February 2014

I continue to see my VA Oncologist. Since Jun 2013 my PSA; has been climbing (10/13 2.70; 12/13 3.5 & 2/14 3.9). During this period I had decided to nothing. The new plan is to have a bone scan & pelvic CT to determine my next course of action. Suggestions were Zoladex treatment or freezing the prostate. Also the PSA; will be monitored every 2 or 3 months.


June 2014

I have had the scans - good news no cancer found in the bones! Not so good news- PSA; is now 7.0 from 3.9 in the last 90 days. Next I will have biopsy to determine if the cancer has returned to the prostate. If this is the case, I will consider cryo therapy (freezing the prostate) - a prostatectomy, as it has always been with me, not a treatment option. If cancer is not found in the prostate and the PSA; continues to rise at next PSA; is scheduled test (27 Aug 2014) ADT (Zoladex) will be an option treatment for consideration. On a personal note (if it is permitted): Whatever your opinion may be with regard to the VA system in the USA, I have great confidence in the continuing this journey under the care of VA (mine is Asheville, NC rated #5 out of 139). As everyone's experience is different with prostate cancer, so will their treatment at the VA or any other treatment facility.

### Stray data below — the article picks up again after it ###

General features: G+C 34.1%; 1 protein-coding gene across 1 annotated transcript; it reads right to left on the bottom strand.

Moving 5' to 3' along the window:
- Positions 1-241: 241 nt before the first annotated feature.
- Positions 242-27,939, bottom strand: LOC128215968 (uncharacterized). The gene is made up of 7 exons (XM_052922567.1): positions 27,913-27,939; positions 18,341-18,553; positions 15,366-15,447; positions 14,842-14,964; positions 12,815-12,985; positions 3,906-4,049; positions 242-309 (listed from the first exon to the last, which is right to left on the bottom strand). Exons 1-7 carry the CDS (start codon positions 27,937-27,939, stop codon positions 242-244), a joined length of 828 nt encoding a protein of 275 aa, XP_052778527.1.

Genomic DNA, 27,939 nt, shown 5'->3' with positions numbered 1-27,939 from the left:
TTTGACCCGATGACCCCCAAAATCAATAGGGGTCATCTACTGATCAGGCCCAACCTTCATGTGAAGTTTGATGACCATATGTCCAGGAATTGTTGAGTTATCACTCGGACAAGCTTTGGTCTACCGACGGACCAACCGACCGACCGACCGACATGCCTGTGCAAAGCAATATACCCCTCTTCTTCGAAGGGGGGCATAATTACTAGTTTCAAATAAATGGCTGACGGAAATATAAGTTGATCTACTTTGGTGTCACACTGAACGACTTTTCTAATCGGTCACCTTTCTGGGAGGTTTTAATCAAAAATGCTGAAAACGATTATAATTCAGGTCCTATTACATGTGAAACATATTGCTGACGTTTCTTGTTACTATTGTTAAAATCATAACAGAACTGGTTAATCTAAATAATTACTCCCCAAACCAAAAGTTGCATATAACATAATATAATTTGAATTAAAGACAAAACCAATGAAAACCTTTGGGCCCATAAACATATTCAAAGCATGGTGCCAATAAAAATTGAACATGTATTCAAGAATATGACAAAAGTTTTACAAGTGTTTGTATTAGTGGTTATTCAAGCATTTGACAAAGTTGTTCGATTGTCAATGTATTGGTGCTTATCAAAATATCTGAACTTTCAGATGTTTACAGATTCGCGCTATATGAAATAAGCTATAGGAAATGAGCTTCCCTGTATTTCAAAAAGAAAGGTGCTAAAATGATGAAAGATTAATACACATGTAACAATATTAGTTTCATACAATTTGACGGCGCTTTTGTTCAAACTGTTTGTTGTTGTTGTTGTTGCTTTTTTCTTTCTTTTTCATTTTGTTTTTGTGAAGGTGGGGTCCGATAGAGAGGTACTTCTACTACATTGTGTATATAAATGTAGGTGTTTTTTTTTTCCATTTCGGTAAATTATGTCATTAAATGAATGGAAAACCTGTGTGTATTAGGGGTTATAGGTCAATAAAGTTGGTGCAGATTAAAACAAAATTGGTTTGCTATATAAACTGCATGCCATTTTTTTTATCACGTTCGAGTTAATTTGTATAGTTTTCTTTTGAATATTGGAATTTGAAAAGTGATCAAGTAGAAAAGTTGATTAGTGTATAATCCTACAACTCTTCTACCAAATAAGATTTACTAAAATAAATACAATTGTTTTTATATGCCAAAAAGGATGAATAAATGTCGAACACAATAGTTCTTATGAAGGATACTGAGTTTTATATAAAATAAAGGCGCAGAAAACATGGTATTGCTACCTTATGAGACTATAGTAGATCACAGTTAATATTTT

August 2014

Since my last entry, my PSA; has increased from 7.0 to 8.8 in 90 days. There was a "mix up", the appointment to see a Urologist about a biopsy- never happened. Now rescheduled for 9 Sept 2014. I still maintain, my same active life style. Next Oncologist appointment is Nov 2014. Will update when I have new information, 'til then make today the best day of your life and make tomorrow even better!


October 2014

I had my 3rd prostate biopsy. A "small amount of cancer" was found in the left side of the prostate. I have an appointment with the Urologist on 21 Oct, where these results and my future options will be discussed. I am eager to see the PSA; reading at that time. I also have a follow up appointment with my Oncologist on 2 Nov as a follow up. Until my next update, as we used say in the Navy- "Smooth sailing to Safe Harbors"


October 2014

Discussed the biopsy results with the VA Urologist. A small amount of cancer cells are present in the prostate and PSA; increased from 8.8 to 13.6 in last 60 days. This indicates the surrounding area of the seminal vesicles, should be explored. If cancer cells are present, the recommended treatment would be cryotherapy, to eradicate the cancer. The VA is setting up a referral to Duke Medical, Durham, NC for this procedure. Other options were "watchful waiting" (my call) or ADT (androgen deprivation therapy) considered to be "over kill" at this point.


December 2014

MRI was largely inconclusive. The appointment with my VA Oncologist, revealed another increased PSA; going from 13.6 to 17.6 in less than 45 days. In few days I will have a double biopsy (prostate & seminal vesicles) at Duke. The biopsy results will determine if cryotherapy is the next course of action or perhaps there will be new twist on the road of this journey. Until my next post, everybody make each new day - the day possible!


February 2015